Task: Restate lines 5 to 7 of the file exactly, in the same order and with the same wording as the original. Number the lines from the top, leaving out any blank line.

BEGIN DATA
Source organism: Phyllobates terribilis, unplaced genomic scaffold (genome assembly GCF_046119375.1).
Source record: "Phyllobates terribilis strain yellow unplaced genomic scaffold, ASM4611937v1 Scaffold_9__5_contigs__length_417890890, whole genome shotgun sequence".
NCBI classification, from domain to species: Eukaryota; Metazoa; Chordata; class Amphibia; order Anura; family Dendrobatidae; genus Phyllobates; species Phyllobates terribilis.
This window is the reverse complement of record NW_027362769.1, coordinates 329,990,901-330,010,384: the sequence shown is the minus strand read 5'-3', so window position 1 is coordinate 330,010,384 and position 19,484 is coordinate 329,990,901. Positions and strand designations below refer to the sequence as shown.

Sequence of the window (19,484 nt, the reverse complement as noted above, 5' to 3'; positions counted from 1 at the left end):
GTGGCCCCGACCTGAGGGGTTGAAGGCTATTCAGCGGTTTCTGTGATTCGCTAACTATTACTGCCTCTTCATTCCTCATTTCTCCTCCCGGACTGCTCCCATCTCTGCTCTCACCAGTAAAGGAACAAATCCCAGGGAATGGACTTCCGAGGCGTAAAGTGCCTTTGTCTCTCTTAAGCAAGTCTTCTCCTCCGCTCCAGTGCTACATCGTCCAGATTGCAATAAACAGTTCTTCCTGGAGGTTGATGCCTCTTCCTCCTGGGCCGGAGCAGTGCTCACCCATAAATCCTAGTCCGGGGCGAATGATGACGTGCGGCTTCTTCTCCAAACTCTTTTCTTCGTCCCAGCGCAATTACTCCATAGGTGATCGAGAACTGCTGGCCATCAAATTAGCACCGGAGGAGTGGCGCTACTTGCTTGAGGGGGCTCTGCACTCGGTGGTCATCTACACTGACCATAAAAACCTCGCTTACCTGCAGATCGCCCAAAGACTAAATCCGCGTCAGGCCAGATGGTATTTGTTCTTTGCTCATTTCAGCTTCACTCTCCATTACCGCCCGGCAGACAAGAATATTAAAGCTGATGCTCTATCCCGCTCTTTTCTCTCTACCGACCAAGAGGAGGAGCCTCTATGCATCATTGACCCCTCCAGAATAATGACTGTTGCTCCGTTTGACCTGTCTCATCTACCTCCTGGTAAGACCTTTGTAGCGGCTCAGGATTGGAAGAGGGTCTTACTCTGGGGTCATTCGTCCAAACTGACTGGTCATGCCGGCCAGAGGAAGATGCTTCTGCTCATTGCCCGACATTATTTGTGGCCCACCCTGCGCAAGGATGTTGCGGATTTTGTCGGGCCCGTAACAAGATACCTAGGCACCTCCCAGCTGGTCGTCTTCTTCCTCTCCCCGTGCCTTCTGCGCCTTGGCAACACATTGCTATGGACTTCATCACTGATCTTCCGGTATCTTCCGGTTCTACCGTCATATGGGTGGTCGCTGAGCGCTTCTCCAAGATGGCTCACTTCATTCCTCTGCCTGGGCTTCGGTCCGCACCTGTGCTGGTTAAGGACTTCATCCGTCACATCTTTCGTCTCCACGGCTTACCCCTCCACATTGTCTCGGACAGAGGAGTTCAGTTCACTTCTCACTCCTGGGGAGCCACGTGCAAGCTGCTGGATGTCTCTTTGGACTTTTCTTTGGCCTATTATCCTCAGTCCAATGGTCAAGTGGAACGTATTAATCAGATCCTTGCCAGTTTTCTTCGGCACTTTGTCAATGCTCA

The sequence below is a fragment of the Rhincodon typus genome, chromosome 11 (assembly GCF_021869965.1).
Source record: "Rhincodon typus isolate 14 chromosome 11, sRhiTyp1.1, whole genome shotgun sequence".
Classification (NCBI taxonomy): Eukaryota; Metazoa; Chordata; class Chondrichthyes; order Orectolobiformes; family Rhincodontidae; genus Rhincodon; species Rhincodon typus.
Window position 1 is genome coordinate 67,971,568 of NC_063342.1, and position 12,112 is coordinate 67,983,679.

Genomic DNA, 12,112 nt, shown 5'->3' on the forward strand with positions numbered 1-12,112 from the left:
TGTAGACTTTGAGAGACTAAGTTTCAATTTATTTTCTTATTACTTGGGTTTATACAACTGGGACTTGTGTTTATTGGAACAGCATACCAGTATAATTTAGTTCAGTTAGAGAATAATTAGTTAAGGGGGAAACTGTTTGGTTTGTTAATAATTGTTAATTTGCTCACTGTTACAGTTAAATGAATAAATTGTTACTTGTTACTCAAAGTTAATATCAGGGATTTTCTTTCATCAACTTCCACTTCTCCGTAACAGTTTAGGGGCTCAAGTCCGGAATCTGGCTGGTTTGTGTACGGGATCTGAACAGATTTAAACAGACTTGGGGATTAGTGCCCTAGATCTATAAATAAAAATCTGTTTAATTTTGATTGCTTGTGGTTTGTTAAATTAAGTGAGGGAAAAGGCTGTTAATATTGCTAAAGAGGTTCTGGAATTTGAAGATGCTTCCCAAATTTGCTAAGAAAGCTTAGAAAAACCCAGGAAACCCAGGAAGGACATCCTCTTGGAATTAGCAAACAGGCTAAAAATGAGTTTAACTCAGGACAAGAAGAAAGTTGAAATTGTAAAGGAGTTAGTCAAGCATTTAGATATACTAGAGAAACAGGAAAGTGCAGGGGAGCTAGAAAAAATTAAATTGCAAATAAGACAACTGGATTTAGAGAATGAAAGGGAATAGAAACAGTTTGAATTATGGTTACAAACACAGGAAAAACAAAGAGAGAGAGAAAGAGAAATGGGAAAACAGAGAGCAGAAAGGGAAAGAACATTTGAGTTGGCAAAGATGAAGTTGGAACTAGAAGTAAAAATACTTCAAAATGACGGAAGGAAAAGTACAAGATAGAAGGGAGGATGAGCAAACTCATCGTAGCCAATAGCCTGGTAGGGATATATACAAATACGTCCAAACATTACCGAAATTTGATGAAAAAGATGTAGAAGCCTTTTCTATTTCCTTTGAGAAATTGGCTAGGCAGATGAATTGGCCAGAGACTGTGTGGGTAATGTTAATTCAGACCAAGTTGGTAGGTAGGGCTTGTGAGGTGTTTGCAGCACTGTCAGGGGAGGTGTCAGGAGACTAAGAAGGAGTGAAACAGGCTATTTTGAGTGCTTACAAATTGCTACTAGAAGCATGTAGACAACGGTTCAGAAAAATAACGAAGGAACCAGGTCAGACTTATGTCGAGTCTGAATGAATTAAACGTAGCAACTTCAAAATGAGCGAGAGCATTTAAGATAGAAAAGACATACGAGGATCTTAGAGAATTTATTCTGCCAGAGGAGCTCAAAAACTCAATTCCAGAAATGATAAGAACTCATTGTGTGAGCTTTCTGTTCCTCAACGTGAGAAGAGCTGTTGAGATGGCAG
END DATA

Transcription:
Sequence of the window (19,484 nt, the reverse complement as noted above, 5' to 3'; positions counted from 1 at the left end):
GTGGCCCCGACCTGAGGGGTTGAAGGCTATTCAGCGGTTTCTGTGATTCGCTAACTATTACTGCCTCTTCATTCCTCATTTCTCCTCCCGGACTGCTCCCATCTCTGCTCTCACCAGTAAAGGAACAAATCCCAGGGAATGGACTTCCGAGGCGTAAAGTGCCTTTGTCTCTCTTAAGCAAGTCTTCTCCTCCGCTCCAGTGCTACATCGTCCAGATTGCAATAAACAGTTCTTCCTGGAGGTTGATGCCTCTTCCTCCTGGGCCGGAGCAGTGCTCACCCATAAATCCTAGTCCGGGGCGAATGATGACGTGCGGCTTCTTCTCCAAACTCTTTTCTTCGTCCCAGCGCAATTACTCCATAGGTGATCGAGAACTGCTGGCCATCAAATTAGCACCGGAGGAGTGGCGCTACTTGCTTGAGGGGGCTCTGCACTCGGTGGTCATCTACACTGACCATAAAAACCTCGCTTACCTGCAGATCGCCCAAAGACTAAATCCGCGTCAGGCCAGATGGTATTTGTTCTTTGCTCATTTCAGCTTCACTCTCCATTACCGCCCGGCAGACAAGAATATTAAAGCTGATGCTCTATCCCGCTCTTTTCTCTCTACCGACCAAGAGGAGGAGCCTCTATGCATCATTGACCCCTCCAGAATAATGACTGTTGCTCCGTTTGACCTGTCTCATCTACCTCCTGGTAAGACCTTTGTAGCGGCTCAGGATTGGAAGAGGGTCTTACTCTGGGGTCATTCGTCCAAACTGACTGGTCATGCCGGCCAGAGGAAGATGCTTCTGCTCATTGCCCGACATTATTTGTGGCCCACCCTGCGCAAGGATGTTGCGGATTTTGTCGGGCCCGTAACAAGATACCTAGGCACCTCCCAGCTGGTCGTCTTCTTCCTCTCCCCGTGCCTTCTGCGCCTTGGCAACACATTGCTATGGACTTCATCACTGATCTTCCGGTATCTTCCGGTTCTACCGTCATATGGGTGGTCGCTGAGCGCTTCTCCAAGATGGCTCACTTCATTCCTCTGCCTGGGCTTCGGTCCGCACCTGTGCTGGTTAAGGACTTCATCCGTCACATCTTTCGTCTCCACGGCTTACCCCTCCACATTGTCTCGGACAGAGGAGTTCAGTTCACTTCTCACTCCTGGGGAGCCACGTGCAAGCTGCTGGATGTCTCTTTGGACTTTTCTTTGGCCTATTATCCTCAGTCCAATGGTCAAGTGGAACGTATTAATCAGATCCTTGCCAGTTTTCTTCGGCACTTTGTCAATGCTCA

The sequence below is a fragment of the Rhincodon typus genome, chromosome 11 (assembly GCF_021869965.1).